Surface-modified nanoparticles for ultrathin coatings

Tiina Nypelö

    Research output: ThesisDoctoral ThesisCollection of Articles

    Abstract

    Nanoparticle modification and their utilization in the modification of planar substrates were examined. Emphasis was placed on two topics: the control of layer structure during formation and the alteration of the wetting characteristics of modified surfaces. Layer formation was investigated by adsorbing nanoparticles with a distinct shape and charge onto a nanofibrillated cellulose (NFC) substrate. In addition, nanosized silica particles and NFC were adsorbed sequentially with an oppositely charged polyelectrolyte onto an NFC substrate in order to explore the structures achievable using layer-by-layer assembly. Evidently, the utilization of nanoparticles in layer formation demands the control of the nanoparticle dispersion stability and particle affinity to the substrate. When combining nanoparticles with other substances, the properties of the particles define the layer structure; large fibrils were able to form a stratified layer, while silica nanoparticles were able to penetrate the preceding layer and transform the structure into a uniform network of polyelectrolyte and nanoparticles. The effect of nanoparticle surface modification on dispersion properties and on the structure and properties of the layers formed were also of interest. Modification of nanosized silica and precipitated calcium carbonate particles was conducted by treatment with oppositely charged substances. This treatment resulted in stable nanoparticle dispersions able to be further modified with hydrophobic sizing agents. In addition to enhanced stability and functionality, the polyelectrolyte treatment could be used to affect the interaction of the nanoparticles with the other dispersion constituents. Wetting of a smooth and dense substrate was not affected by the nanoscale roughness caused by the nanoparticle coating on the substrate. In order to affect substrate hydrophobicity, chemical hydrophobicity was deemed necessary. The combination of modified nanoparticles and a hydrophobic emulsion resulted in a nanostructure able to change the wetting characteristics of a planar substrate. Treatment of a smooth substrate with a hydrophobic dispersion resulted in slightly enhanced surface hydrophobicity. On paper, the combination of micron and nanoscale roughness with chemical hydrophobicity resulted in a significant increase in hydrophobicity. The coatings consisted of a thin nanoparticle structure with evenly distributed particles. In addition to use as a paper surface treatment, a layer, consisting of inexpensive particles allowing simple surface modification, could be used to functionalize planar substrates and enable the use of paper as a sustainable substrate, even in applications beyond its traditional use.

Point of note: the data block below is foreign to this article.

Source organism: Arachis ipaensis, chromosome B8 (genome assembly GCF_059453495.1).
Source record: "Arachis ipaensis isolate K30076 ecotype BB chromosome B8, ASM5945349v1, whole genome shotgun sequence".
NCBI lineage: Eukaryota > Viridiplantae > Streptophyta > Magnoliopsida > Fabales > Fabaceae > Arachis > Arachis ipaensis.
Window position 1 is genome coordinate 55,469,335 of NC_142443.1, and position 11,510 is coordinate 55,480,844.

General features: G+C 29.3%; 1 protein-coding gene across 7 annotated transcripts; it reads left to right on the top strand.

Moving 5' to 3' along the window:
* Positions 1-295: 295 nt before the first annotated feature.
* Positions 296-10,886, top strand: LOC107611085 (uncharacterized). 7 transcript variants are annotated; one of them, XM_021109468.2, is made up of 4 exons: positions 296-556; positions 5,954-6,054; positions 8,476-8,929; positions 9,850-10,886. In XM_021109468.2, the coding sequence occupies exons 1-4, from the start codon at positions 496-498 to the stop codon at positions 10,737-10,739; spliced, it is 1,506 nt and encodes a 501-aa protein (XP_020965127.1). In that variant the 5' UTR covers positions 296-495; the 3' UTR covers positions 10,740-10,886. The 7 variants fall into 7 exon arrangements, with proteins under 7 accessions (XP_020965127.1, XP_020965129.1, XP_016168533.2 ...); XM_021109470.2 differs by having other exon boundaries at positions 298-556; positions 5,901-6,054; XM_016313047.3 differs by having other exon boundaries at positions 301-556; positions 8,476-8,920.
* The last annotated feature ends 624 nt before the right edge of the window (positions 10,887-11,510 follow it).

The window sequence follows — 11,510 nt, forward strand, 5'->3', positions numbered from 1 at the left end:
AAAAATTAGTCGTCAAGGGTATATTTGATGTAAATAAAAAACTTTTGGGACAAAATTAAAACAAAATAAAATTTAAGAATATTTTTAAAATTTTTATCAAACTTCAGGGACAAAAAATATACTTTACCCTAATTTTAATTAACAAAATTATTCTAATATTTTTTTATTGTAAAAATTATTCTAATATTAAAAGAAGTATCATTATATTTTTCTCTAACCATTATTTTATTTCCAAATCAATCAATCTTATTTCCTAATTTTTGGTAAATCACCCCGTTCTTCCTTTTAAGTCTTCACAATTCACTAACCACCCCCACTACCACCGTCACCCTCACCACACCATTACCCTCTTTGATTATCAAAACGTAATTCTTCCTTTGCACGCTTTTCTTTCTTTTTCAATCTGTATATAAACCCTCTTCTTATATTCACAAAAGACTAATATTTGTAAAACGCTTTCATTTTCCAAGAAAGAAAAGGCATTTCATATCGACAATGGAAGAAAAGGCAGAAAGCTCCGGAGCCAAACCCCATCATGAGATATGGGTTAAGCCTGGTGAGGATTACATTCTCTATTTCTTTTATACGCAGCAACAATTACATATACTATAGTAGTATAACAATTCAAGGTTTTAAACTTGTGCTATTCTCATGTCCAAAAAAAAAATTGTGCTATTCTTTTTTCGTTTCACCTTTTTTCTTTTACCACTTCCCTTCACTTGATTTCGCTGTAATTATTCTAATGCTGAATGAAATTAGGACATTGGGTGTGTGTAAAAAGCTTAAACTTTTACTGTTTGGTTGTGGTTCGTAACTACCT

Translated title of the contributionNanopartikkeleiden pintamodifiointi ja käyttö tasomaisten pintojen muokkaamisessa
    Original languageEnglish
    QualificationDoctor's degree
    Awarding Institution
    • Aalto University
    Supervisors/Advisors
    • Laine, Janne, Supervising Professor
    • Österberg, Monika, Thesis Advisor
    Publisher
    Print ISBNs978-952-60-4498-9
    Electronic ISBNs978-952-60-4499-6
    Publication statusPublished - 2012
    MoE publication typeG5 Doctoral dissertation (article)

    Keywords

    • nanoparticle adsorption
    • dispersion stability
    • surface modification
    • ultrathin coatings
    • layer-by-layer assembly
    • wetting

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